I'm not a big TV watcher.  I really just don't care about it too awful much.  When I was single I went 4-5 months without turning it on.  I don't fault you if you are a TV watcher, I just a) don't like to sit that long, b) can't always find something that I really like to watch, c) would rather be doing other things I like way better.  I probably really could go without even owning a TV except for the occasional re-runs I watch while running on the treadmill, the Olympics, movies from Netflix, and now the show I watched last night that I might be addicted to after only one viewing, "Naked and Afraid".

Maybe there should be a reading maturity rating on this blog from what I may describe shortly.  There definitely should have been a rating warning on the Discovery Channel's "Naked and Afraid".  Some of you may have actually sat and got sucked into this show like I did last night.  There is no way I want to get rid of my TV now till I've seen my fill of episodes.

"Naked and Afraid" might best be described this way; a cross between "Survivor" [without the contestants, mind games between players and host Jeff Probst], "Biggest Loser" [without quite as voluminous weight loss but what is lost is done way faster], "Fear Factor [without ridiculous man-made challenges, just in the wild au-natural ones], "Man Vs. Wild" [where Bear Grylls eats digested berries out of dung and drinks his own urine - now we're headed to almost there] and the nudist show "Clothesfree Today" [you get the no clothes reference, right!]. 

To qualify to be on the show you have to have some sort of significant background and experience as a survivalist; military training, experience in survivalist experiences/training/craziness.  They put the prospective survivalists through a battery of physical and psychological testing before attempting this extreme survivalist exercise.  They are teamed with someone of the opposite sex - a total stranger, dropped at their location where they are given instructions of where to meet for the pick-up in 21 days  They are given one item of their own choosing to take with them (no clothing allowed) for survival and told to strip down to skin only.  Their 21 day survival begins in a rugged and dangerous terrain with no belongings, standing naked next to a person of the opposite sex they do not know.  Not for the faint of heart or the self-conscious.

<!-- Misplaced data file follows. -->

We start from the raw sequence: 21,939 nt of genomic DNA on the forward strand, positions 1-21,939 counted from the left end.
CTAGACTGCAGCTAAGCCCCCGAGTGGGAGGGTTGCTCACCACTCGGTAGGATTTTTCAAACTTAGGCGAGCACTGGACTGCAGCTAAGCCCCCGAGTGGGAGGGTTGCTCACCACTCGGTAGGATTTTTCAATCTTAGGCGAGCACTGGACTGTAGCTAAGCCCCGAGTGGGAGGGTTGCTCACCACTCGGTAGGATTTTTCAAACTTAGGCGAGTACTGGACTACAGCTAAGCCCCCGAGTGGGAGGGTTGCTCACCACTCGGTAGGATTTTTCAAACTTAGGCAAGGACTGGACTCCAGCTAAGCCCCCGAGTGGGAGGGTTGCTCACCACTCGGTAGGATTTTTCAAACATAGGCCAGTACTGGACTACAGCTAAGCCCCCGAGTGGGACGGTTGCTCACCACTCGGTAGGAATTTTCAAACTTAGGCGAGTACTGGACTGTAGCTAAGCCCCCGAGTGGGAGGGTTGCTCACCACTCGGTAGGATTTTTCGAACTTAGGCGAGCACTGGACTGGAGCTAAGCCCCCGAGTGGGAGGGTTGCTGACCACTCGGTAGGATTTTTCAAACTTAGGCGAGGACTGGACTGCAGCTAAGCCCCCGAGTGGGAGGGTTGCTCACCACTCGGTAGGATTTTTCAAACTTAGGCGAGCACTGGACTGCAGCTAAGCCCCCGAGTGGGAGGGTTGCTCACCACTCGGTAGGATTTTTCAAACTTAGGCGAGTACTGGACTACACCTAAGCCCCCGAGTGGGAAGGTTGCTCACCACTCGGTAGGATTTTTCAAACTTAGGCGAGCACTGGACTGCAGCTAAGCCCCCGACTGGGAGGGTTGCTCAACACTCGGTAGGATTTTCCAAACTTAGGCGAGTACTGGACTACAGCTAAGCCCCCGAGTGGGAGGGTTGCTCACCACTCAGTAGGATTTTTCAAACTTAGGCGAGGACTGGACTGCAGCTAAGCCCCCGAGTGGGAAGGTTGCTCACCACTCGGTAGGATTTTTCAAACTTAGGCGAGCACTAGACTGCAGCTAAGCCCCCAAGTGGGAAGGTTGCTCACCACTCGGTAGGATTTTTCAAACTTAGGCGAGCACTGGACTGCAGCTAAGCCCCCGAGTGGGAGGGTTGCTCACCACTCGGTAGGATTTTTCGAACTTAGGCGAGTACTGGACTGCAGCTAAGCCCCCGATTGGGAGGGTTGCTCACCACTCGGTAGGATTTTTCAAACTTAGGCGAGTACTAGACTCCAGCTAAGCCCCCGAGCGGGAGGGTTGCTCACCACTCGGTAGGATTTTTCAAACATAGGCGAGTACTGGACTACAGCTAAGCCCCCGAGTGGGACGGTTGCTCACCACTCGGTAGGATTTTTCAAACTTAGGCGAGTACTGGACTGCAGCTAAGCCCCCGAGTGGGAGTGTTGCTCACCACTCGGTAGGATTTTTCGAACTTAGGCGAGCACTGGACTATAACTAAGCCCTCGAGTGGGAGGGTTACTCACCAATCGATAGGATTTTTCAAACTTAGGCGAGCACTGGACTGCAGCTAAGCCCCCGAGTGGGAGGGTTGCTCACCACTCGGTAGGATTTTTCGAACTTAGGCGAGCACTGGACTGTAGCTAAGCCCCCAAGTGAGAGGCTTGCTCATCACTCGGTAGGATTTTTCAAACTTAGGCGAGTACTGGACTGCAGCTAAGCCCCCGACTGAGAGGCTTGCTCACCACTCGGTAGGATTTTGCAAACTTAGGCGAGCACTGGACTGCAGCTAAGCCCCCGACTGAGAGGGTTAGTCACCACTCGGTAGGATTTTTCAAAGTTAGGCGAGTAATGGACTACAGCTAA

In case you missed a big detail, they are completely naked which means not even shoes allowed.  If this is lost on you, imagine no shoes walking through the hot dirt and thorns of Africa when you are not used to it.  Imagine walking anywhere rugged or jagged without shoes.  I would be dead at that very moment! 

The shows covers how they adapt to surviving when they only have each other to rely on, how they have to find food, get water and protein to keep their strength up.  Sounds easy you say?  Imagine eating something that is not intended to be ingested and getting sick, or cutting your foot and it getting infected.  You still have to find water, kill protein, start a fire without the aid of any matches, fight off wild animals, survive the harsh day and night weather conditions and do all of it while sitting on the bare ground with your bare ass.  Not only that, but you are up close and personal with this total stranger who is also totally naked.

I do believe that experience would be a great teacher to help us all get outside of our bodies, how we look, what we think about people based purely on their physical bodies.  Nakedness would quickly become very, very secondary.  Though it was interesting that almost immediately both couples I watched found things in nature to make would be coverings, albeit minuscule at best.    

Of course the nudity, all except rear ass shots, were fuzzed over a bit.  No direct woo-hoo shots were seen or even bare breasts flashed.  They did try to not make the nudity front and center though already obvious. I think the point of the nudity was really to give them yet another unfamiliar and harsh circumstance to deal with, an obstacle.

In 21 days each person lost close to 30 pounds each.  All of them, despite their intensive survivalist backgrounds, were faced with some dire situations; lack of water, lack of food, illness, storms, emotions, injury, learning to rely totally on each other to both survive.  There was definitely some mental stress that occurred as just the act of staying alive took every ounce of their energy and emotions.

At the beginning of one couple's 21 day survival journey they were without water in the African 120 degree heat for 52 hours.  After finding the water source, they couldn't get a fire started which was essential to boiling it before drinking the bacteria laden H2O.  It was at that moment that my husband Doug got concerned.  He stated, "They should drink their urine.  It is salty but will keep them alive.  You know it's salty right?"  He was serious and I was curious, "How do you know it's salty?  Have you drank your urine before?"  I was far from keeping a straight face.  I mean a discussion about drinking urine even if you aren't a 13 year old boy is just amusing.

"I did taste it in survivalist military training.  We didn't "drink" it like a glass of milk, but had to put a taste of it in our mouths" Doug stated smiling at the thought of what he had just said.  "Hopefully it was yours," I said. 

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